4th-8th Grade:

Field trips are a great learning tool for this age group.  Remember to look for deals such as special "homeschool days" at local museums.  Road trips can be a time to learn! 

Used books and curriculum can be a great way to save some cash.  There are vast warehouses full of used books for a few dollars each. Most subjects haven't changed considerably in the last decades so older academic books are still an amazing resource.  Look in your local thrift stores and see what they have and consider using some of the online used book marketplaces like abebooks.com or the suggestions above.Sources such as The Backpack or Abebooks can help reduce the cost of curriculum.

Workbooks can be an inexpensive addition to free resources such as library books or low-cost resources such as used textbooks.  Sometime they function as standalone curriculum as well!  Check out Evan-Moor, they offer workbooks in all subjects as well as bundles.  Spectrum has several colorful fun workbooks in the $10 range.

Don't forget about printables (you'll want to invest in a printer).  Free and low-cost sources for printables include TeachersPayTeachers and Education.com

This is a great time to start teaching a second language if you have not already started. There are many free resources available such as free printables or sites/apps such as Duolingo.  You can also begin language you can start with used textbooks and low-cost workbooks.

9th - 12th Grade:

Textbooks for these grades tend to get a little more costly.  Used books and bundles can really help the budget. Again, check out the BackPack (linked above), and if you have a specific textbook title or ISBN # you can look it up at AbeBooks to see if they carry it.  

If you are interested in checking out some online lessons or classes for your high schooler - Kahn academy, Hillsdale and many others covering a wide variety of subjects offer lessons and classes for free!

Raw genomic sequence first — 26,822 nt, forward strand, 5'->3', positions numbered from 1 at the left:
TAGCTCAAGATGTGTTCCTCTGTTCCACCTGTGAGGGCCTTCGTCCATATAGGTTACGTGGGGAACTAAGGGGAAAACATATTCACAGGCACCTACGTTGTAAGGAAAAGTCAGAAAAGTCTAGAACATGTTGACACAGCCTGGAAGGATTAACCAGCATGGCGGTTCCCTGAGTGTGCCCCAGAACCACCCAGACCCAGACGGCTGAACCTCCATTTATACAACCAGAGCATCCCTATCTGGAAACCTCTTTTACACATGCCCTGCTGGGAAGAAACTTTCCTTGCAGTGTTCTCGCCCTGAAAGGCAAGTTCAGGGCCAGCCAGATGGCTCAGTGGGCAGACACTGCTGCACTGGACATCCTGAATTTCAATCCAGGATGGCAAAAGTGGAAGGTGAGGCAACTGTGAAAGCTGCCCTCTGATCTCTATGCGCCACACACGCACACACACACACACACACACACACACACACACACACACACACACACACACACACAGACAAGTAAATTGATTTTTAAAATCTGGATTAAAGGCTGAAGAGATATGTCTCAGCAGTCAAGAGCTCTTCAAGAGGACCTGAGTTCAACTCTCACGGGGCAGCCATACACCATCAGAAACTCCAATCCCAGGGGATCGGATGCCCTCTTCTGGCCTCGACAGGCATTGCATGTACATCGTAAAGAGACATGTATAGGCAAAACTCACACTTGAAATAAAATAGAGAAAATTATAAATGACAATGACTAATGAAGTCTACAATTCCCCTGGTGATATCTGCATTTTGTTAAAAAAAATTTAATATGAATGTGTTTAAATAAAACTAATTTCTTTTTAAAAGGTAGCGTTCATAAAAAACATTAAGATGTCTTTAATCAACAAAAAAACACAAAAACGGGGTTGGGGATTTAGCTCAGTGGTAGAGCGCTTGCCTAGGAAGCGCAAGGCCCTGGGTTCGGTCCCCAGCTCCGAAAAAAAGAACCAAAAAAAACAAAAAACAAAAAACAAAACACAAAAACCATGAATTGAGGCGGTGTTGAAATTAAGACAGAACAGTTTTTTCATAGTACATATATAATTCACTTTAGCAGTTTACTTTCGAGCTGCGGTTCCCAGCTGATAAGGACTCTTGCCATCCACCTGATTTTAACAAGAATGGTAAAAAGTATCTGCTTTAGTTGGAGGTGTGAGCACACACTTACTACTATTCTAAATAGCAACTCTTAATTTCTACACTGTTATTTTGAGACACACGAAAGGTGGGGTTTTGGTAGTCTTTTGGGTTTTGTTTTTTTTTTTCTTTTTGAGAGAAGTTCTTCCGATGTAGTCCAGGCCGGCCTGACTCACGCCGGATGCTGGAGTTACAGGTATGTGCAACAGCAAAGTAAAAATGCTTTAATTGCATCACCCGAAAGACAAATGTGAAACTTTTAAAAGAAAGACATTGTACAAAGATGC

Have a plan

Make a homeschool plan for each year showing what resources you will use for each subject you plan on covering, and sources for each.  The plan should include estimated costs for each subject as well as general homeschool costs (paper, pencils, printer ink, etc).

Make a budget or add homeschool costs to your current budget for your family. You can learn more about budgeting here on our budget page

Budget basics 

  1. Write down all your income (take home pay) from all sources
  2. Write down all your expenses
    • bills, rent/mortgage, health care, insurance, etc
    • groceries, take-out, coffee/snacks on the go
    • gas and other car expenses
    • scheduled savings
    • all other expenses: donations, tithing, pets, miscellaneous
  3. Subtract expenses from income
    • this is the amount you have left for a potential homeschool budget
  4. Next estimate what you would like to spend per semester on homeschooling
    • if this is greater than the amount above, examine your optional expenses and plan what to cut out
    • for more money-saving tips see our budgeting page

You can also try a budgeting tool such as calculator.net  


Hearts at Home Grant 

If you are struggling financially and need help with homeschool expenses we may be able to help.

See Heartsathomegrant.org for more details and application.